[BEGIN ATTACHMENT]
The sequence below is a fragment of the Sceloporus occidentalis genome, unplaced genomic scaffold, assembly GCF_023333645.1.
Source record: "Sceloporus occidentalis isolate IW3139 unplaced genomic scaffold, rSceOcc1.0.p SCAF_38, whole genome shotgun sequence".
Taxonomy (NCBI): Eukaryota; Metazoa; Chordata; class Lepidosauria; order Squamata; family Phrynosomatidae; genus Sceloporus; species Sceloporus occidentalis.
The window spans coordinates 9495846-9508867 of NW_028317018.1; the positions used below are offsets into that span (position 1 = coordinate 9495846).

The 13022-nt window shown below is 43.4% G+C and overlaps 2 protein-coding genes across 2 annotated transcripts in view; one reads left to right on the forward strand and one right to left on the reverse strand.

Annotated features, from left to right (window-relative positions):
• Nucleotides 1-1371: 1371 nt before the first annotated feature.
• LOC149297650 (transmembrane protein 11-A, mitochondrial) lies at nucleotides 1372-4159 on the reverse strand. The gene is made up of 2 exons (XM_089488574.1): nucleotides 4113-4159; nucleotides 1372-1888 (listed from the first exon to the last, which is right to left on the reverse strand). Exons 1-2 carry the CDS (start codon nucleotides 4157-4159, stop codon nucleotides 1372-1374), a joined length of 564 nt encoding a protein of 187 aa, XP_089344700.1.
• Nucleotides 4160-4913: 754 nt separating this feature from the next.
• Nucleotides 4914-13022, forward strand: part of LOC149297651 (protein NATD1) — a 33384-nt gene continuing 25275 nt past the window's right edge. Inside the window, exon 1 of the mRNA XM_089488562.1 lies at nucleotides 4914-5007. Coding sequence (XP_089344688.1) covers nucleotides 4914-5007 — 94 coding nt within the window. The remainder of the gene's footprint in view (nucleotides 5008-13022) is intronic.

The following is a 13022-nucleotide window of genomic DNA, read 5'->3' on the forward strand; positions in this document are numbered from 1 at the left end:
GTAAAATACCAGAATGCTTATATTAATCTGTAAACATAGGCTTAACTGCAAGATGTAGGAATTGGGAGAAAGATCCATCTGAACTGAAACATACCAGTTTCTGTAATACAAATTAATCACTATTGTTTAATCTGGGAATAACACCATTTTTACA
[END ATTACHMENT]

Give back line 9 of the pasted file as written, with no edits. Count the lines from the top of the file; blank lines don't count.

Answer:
• Nucleotides 4160-4913: 754 nt separating this feature from the next.